In Florida, loggerhead sea turtles are nesting at the lowest rate since 1989, putting these already-threatened marine travelers at even greater risk of extinction.
Urge the U.S. Fish and Wildlife Service to list Western North Atlantic loggerheads as endangered and designate critical habitat to ensure that more adults return home to nest and hatchlings make it out to sea where they belong.
It takes approximately 30 years for loggerheads to reach maturity and begin nesting. To nest and lay their eggs, these sea turtles make an epic journey from the Western part of the North Atlantic, all the way home to the southeastern coast of the U.S. and Mexico.
Each year, tens of thousands of loggerhead sea turtles -- many on their trip south to nest -- are killed by indiscriminate fishing gear, such as longlines, gillnets, and trawls. But even those loggerheads that make it home to their nesting beaches in Florida, the Carolinas and Georgia are far from safe.
Habitat loss and disturbance from coastal development, rising sea levels from global warming and other factors threaten sea turtle mothers, eggs, hatchlings and, ultimately, the entire Western North Atlantic population of loggerhead sea turtles.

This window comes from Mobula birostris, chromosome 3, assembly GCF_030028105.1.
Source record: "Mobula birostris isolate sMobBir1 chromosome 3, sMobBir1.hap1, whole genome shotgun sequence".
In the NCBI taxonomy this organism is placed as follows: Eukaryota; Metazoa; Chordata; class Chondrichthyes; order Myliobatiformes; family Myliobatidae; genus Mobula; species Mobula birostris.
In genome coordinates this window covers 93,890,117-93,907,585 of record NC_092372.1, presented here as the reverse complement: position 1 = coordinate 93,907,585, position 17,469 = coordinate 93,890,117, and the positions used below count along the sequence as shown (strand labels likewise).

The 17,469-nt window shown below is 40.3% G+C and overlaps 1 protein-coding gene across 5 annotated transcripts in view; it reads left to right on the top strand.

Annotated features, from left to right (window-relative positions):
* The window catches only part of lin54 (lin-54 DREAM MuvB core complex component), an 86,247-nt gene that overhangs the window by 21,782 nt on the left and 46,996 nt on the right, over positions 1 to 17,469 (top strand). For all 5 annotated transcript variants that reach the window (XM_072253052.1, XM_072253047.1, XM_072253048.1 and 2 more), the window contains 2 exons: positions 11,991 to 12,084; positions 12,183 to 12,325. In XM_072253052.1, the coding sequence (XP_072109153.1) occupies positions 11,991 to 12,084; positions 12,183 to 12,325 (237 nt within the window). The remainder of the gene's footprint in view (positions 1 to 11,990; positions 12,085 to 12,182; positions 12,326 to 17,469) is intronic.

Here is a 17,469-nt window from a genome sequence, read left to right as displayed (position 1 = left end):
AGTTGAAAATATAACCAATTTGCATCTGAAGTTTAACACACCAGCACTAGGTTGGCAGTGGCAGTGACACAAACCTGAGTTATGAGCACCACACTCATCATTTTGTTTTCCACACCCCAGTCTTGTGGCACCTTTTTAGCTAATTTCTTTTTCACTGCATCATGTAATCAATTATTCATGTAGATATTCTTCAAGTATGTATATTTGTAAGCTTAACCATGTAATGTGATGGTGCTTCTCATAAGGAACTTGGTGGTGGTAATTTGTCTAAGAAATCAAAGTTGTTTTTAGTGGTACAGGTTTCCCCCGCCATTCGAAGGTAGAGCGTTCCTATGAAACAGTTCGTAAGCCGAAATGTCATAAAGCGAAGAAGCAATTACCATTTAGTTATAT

Help save these turtles. Send a message to the U.S. Fish and Wildlife Service now.
Loggerhead sea turtles are already listed as threatened under the Endangered Species Act, but there is growing cause for concern for the future of the species.
A five-year status update required under the Endangered Species Act reported declining loggerhead populations -- a trend that is likely to worsen unless the effects of coastal development and disturbance, global warming, commercial fishing and other threats to loggerheads are addressed soon.
This year’s loggerhead nesting season is already underway. Please take action today to help protect these amazing sea turtles.
Defenders of Wildlife